Water conservation gets a lengthy discussion. I agree with their statement that lavatory flushing is one of the biggest wastes. In my house (which has three wcs) all the cisterns are dual flush. A short press on the handle gives a short flush, and to use a full cistern you keep the handle pressed down. In the office, I am told that the cisterns conform to the new Euro-standard, and are not large enough to allow for dual flush. I do not know if this is true, but I have certainly failed to have such a system installed, despite requests. Bath water is so much good material down the drain that I am determined to do something about it, when opportunity shall serve. In Findhorn, their solution is to install showers, but I love a long, hot bath, and do a great deal of reading there which is impractical in a shower. They tried to recycle their bath water, but are now aiming at a total treatment for all their liquid waste. They had not got it under way when the book was written, so you are invited to write for details.
Simply Build Green is the record of something more than a self-build experiment, but it would be an excellent tool for anyone aiming to build their own house, or to improve their existing one. I certainly intend to draw on it in my future upgrading.
That leaves Low Impact Developments, but I carried that around with me for a while, and have mislaid it. When I find it, I will complete this article... which having been done, I will now confess that I found this book much more readable than I had expected. You may well ask then, why did I buy it? And the truth is that my wife bought it and told me to read it.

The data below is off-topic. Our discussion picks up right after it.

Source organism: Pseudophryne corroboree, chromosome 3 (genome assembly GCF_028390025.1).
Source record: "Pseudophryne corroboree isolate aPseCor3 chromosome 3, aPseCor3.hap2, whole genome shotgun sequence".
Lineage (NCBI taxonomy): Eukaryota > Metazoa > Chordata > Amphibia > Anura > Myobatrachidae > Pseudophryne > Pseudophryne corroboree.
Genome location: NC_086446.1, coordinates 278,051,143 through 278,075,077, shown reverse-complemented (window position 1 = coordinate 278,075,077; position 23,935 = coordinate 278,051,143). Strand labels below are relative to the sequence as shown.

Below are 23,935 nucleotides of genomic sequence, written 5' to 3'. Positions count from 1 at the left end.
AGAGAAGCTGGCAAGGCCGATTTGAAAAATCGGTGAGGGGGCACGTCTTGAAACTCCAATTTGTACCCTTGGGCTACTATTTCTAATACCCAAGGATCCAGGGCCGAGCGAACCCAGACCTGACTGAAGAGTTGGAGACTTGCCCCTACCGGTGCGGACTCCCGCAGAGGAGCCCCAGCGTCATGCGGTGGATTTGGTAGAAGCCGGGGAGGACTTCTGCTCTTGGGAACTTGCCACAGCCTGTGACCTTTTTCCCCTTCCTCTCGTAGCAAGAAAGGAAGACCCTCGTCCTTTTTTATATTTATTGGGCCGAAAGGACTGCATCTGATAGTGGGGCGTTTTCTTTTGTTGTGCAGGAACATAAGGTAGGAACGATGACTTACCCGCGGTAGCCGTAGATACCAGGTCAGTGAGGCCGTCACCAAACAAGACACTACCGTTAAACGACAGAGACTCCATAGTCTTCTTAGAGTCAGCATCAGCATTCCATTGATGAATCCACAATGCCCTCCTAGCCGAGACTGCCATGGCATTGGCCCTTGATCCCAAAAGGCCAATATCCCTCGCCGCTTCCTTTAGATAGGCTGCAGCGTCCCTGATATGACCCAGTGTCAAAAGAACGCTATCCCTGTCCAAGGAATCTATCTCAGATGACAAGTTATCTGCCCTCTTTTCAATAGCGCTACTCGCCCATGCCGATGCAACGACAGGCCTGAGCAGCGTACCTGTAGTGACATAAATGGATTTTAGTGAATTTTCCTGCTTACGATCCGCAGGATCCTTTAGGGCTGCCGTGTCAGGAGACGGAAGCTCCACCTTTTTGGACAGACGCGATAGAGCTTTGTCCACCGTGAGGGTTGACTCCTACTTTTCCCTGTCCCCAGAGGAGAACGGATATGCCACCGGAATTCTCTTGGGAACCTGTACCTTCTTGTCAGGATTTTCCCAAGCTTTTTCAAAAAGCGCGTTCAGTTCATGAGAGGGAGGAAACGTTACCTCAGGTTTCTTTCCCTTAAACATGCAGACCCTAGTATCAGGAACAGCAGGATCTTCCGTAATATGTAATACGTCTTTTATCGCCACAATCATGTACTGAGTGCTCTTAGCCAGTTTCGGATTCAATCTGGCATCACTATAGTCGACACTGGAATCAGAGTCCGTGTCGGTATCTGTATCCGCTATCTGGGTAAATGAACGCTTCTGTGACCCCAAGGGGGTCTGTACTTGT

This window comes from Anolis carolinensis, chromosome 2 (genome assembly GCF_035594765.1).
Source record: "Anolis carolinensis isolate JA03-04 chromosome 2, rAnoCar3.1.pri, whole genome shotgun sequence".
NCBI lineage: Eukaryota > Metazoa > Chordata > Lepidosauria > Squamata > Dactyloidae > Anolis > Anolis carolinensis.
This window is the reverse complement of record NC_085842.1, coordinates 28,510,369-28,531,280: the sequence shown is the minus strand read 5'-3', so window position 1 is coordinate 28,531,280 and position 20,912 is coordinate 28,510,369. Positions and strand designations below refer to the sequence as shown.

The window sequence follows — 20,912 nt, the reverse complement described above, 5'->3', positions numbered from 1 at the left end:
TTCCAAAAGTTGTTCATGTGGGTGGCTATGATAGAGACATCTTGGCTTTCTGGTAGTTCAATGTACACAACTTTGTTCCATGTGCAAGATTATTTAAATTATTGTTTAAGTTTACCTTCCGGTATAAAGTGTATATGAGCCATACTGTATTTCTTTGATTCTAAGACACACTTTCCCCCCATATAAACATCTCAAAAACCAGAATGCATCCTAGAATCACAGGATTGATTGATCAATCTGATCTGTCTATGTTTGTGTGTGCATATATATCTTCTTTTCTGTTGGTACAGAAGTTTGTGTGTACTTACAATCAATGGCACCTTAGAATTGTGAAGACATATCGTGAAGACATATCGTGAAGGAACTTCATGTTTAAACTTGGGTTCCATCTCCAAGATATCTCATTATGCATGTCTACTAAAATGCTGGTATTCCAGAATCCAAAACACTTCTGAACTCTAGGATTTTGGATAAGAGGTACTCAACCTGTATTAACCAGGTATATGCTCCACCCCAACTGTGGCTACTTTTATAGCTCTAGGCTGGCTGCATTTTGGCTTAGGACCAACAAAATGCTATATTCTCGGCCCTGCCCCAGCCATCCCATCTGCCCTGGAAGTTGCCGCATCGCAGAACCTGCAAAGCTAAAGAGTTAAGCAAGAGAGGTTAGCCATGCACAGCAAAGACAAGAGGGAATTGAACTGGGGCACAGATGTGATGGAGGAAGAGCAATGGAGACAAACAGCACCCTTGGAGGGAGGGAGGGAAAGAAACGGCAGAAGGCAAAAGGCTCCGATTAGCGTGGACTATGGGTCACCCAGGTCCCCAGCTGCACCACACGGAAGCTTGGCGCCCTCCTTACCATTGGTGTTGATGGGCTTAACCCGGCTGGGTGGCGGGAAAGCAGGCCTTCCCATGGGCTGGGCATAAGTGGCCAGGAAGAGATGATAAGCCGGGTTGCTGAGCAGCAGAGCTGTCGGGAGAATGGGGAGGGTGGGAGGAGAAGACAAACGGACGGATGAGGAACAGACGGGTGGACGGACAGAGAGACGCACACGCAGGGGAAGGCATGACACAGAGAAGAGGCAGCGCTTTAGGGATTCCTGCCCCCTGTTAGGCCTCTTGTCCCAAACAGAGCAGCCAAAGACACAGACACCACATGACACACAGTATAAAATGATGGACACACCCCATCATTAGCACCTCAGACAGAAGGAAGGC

Simon Fairlie starts his book with the statement that "Planning is boring", and suggests that that is why environmentalists have not fully engaged with the system. He is particularly concerned with the impact of planning on the rural community, and laments the decline of agricultural workers, from about a million just after the war to about a quarter of one million today. At the same time, a farmer has needed to increase his stock and his acreage in order to maintain the same income. As I have said, I found all this introduction very readable, but the meat of his book is concerned with people who need a roof over their heads and do not want to live in a row of semis.
Many people live in or move into dwellings that require planning permission, often without realising that they do. Apparently, people have been found living in allotment sheds, and often put caravans on to smallholdings, as well as repairing ruined sheds or even houses. Such people do not understand why they are doing wrong by living peacefully on their own land. Although their numbers are not great, the author thinks that the planners see them as a threat, but should see them as an opportunity.